After therapy and work, she came home and changed out of her work clothes to go out with her date for dinner. It couldn’t be helped. After he had left, he had turned back to see her in person and to beg her to speak with him. It couldn’t be helped. Having left the front and the back doors of her house flung open, she shouted down the staircase from her bedroom that she would be right there. It couldn’t be helped. He’d rapped on the back glass door, just open enough, and called out to her. It couldn’t be helped. She came downstairs and when she saw him, she screamed and screamed and screamed. It couldn’t be helped. He followed her outside where she was screaming and screaming to her car. It couldn’t be helped.

She screamed and screamed for him to leave her alone. It couldn’t be helped. He begged her on his knees, “Please! Please! Please!” It couldn’t be helped. Her date appeared behind him in the driveway and claimed the police were on their way. It couldn’t be helped. While he believed this was not true, he also didn’t care if it had been. It couldn’t be helped. She ran to her date’s car waiting for her on the street. It couldn’t be helped. Afterwards, he struggled and fought for her for weeks. It couldn’t be helped. She held her ground against him. It couldn’t be helped. He sneaked into his friend’s house nearby who had plenty of guns and put a bullet through his beautiful head. It couldn’t be helped.

The Jewel Stairs’ Grievance: B-Side

disrobed

She mourned the recent death of her fiancé by going out on dates. That is how she grieved. For there was no use hanging around and moping. There was no use feeling sorry for him or for herself. She deserved a life of joy and joyfulness. After all, wasn’t that what the tattoo on her backside read in Latin, just above her buttocks in permanent  blue: “Inveniens Gaudium”? And the truth was, he hadn’t been the showboat anyway of her life. Judgmental and cruel at times, he could walk the rice paper path like a monk and never leave a trace. But, the truth was really in his essence: boy-like, full of wonder, like an Elephant’s Child’s mind full of “insatiable curiosity.” If one were to pass out gold stars for good human behavior with strangers, many a new star-lit constellations would fill the painted skies.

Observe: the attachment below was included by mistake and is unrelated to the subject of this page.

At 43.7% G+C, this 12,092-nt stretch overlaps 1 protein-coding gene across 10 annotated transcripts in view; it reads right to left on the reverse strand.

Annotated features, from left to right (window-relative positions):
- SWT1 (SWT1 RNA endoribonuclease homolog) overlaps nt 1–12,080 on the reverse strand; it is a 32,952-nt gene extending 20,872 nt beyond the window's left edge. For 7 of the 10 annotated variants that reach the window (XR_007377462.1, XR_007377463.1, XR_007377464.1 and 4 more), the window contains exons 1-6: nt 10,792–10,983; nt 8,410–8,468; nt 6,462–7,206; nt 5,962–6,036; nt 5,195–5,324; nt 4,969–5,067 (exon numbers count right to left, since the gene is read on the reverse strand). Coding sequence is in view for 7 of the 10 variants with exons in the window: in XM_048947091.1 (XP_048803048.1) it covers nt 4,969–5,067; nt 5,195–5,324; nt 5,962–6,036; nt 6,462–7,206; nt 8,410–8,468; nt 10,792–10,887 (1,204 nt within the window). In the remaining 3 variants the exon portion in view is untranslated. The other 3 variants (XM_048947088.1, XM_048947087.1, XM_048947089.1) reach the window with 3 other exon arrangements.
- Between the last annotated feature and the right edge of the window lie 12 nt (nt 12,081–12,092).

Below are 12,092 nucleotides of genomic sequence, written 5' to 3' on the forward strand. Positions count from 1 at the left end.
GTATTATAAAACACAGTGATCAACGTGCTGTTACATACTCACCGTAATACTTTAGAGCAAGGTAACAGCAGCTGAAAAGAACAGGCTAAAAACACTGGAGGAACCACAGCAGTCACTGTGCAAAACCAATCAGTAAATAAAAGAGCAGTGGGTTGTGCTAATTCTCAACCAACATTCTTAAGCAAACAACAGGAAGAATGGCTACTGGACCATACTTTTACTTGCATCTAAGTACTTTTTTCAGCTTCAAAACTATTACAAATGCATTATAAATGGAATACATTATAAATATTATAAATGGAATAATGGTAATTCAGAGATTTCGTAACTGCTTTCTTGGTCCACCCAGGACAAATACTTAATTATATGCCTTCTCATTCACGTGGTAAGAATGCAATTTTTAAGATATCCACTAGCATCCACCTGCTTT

Almost everybody who met him had left him blinking their eyes in open human wonder and delight. In supermarkets, barber shops, railway stations. That was how he was, touched with a lightness of being and gaiety that was like the cheerful song of birds. These ways of his would not stop her for a moment, however. She’d dine, and undress, and pull through a continuous orgasm of amazing sex without him. No use sitting on the shelf like unused bed sheets and turning gray and brittle there for nothing like that innocent lost girl folding linen warns against in that poem by Brecht, who instead was destined to live her own life to the fullest, and be a woman completely manifest. No sense in hanging onto the past. It was just as Jesus had said, “Let the dead bury the dead.”

And besides, where had he been for her? What had he done for her lately?  Fuck  Eddie Murphy! He’d done nothing. He hadn’t been there. When she was down and in need, where was he for her then? True, he had once repaired and painted white her crumbling garage; he had once patched her roof; he had once changed the basement pump; he had for a spell from time to time minded her children when she had slipped into the coma of her depressions. True, he had battled off her irrational and abusive ex (chronic guilty reminder of her past life mired in poor choices, sickness, mistakes & misdirection). True, he had protected her from her mother’s mania (who’d beaten her to tears as no child a mother ever should). True, he had amused her boys endlessly every night at supper (when at the table she had been a maternal ghost). So what!

He had been such a bastard. Her past was her past. He was always judging her by that. That was who she had been then. She had changed, she had changed, she had changed. And where the fuck was he? Last winter, he had abandoned her, abandoned her when she had really, really needed him. He had abandoned her! She had been all alone. He’d just come on the weekends and fuck her and leave, leaving her alone again. She didn’t need a man like that. He hadn’t been her partner like that. That’s not a partner.